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Album Review: Ordinary Corrupt Human Love by Deafheaven

Black-gaze act Deafheaven release their new album Ordinary Corrupt Human Love on 13th July via Anti-. The follow-up to Deafheaven’s critically acclaimed 2015 album New Bermuda, Ordinary Corrupt Human Love finds the band expanding their sound with layered psychedelic vocals, jazz-inspired percussion, and intricate piano melodies. The album takes its title from Graham Greene’s The End of the Affair, reflecting a theme of hazy, yearning romanticism threaded throughout the songs.

Formed in San Francisco in 2010, Deafheaven made their debut with 2011’s Roads To Judah and had an unexpected crossover hit with their 2013 sophomore effort Sunbather. Along with being praised as “one of the best albums of the year” by Stereogum, their third album New Bermuda was hailed as “a brilliant collision of beauty and despair” in Pitchfork’s Best New Music review.

This fourth effort from the band demanded that they push their boundaries further and deliver up something that could equal and surpass, what many saw as ground-breaking, their previous efforts. Ordinary Corrupt Human Love certainly pushes the boundaries of Deafheaven’s sound into new territories.

One of the most striking changes is marked by the focus shifting away from the howls and black metal vocals of George Clarke. Don’t worry, they’re still there in abundance, this time they’re lower in the mix and provide a counterpoint and complement for the music rather than adding a different texture. This is perhaps down to the general feel of the album, it’s not as dark and brooding. There’s a happier, more life affirming feel to everything. Encapsulated by lead singles ‘Honeycomb’ and ‘Canary Yellow’, there’s a positivity flowing through the record.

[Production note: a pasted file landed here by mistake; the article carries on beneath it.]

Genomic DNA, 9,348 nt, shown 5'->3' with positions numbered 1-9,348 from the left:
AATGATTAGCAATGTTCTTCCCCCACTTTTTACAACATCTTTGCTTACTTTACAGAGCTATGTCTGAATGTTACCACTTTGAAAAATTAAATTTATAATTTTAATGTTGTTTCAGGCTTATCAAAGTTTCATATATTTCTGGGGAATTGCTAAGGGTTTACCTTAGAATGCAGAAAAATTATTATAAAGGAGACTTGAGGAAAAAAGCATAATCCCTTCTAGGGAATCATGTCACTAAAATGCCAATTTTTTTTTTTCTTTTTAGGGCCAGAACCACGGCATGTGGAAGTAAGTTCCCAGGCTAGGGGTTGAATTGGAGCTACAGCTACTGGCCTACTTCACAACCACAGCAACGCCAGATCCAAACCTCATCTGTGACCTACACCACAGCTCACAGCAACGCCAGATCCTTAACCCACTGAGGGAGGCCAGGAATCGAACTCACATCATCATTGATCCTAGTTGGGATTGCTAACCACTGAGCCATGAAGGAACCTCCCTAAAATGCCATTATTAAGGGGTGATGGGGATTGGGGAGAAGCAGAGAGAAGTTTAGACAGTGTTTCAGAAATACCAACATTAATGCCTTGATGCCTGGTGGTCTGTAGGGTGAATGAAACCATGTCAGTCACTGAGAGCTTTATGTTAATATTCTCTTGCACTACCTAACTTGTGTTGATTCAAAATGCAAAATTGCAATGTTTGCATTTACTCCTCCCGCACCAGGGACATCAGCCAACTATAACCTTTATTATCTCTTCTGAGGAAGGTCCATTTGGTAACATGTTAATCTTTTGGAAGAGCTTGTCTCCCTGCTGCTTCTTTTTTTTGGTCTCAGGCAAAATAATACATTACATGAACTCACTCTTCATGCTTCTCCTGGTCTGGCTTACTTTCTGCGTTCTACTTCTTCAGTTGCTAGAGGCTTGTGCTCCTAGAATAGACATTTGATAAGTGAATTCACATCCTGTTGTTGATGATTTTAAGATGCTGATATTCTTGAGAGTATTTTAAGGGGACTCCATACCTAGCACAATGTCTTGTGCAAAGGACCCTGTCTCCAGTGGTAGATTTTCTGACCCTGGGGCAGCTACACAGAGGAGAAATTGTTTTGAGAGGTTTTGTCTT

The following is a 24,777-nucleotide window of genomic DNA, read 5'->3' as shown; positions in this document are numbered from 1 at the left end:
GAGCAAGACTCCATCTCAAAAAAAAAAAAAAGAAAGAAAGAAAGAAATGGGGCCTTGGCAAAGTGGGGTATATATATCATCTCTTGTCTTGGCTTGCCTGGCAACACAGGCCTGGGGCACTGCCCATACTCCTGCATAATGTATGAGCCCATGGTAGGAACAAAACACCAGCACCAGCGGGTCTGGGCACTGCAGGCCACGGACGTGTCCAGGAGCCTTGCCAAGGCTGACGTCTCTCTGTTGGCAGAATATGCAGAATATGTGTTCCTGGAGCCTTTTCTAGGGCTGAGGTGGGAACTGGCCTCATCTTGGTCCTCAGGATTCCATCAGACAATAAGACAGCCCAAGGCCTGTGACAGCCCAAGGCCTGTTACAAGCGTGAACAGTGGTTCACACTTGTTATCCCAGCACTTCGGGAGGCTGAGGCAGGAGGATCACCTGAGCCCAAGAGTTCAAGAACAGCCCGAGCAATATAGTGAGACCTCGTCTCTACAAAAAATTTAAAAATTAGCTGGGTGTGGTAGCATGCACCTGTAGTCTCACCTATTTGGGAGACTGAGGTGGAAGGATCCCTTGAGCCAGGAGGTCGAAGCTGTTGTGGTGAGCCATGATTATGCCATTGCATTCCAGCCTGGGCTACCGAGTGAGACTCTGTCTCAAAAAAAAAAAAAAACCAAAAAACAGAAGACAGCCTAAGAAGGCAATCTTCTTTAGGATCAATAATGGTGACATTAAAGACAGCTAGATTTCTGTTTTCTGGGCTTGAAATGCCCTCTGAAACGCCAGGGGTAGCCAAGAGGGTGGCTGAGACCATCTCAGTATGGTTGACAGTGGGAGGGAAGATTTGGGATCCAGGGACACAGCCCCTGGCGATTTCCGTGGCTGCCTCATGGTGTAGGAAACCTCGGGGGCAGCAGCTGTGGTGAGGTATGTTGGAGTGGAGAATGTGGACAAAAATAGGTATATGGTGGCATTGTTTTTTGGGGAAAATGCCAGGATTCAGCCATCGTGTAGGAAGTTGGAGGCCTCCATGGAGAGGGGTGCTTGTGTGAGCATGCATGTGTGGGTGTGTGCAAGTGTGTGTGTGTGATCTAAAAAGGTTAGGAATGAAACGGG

Especially so in ‘Canary Yellow’, while many could consider the riffs a visceral assault there’s a light air that exudes happiness and in the final moments the song changes form, giving way to gorgeous guitar melodies and beautifully haunting gang vocals. The intro to ‘Near’ is almost like a lullaby before you’re led into post-rock textures through a shoegaze ballad before ‘Glint’ acts as a love letter with forlorn energy before it explodes with pounding, deafening riffs in its fourth minute. It might be blackgaze at its finest and purest but somehow Deafheaven manage to make it sound positive.

There’s the gentle gothic anthem ‘Night People’ with Chelsea Wolfe guesting to add another haunting layer before the closing opus of ‘Worthless Animal’ takes you through the wringer. Emotional and visceral, this is what Deafheaven are all about – essential listening.

AD Rating 8/10

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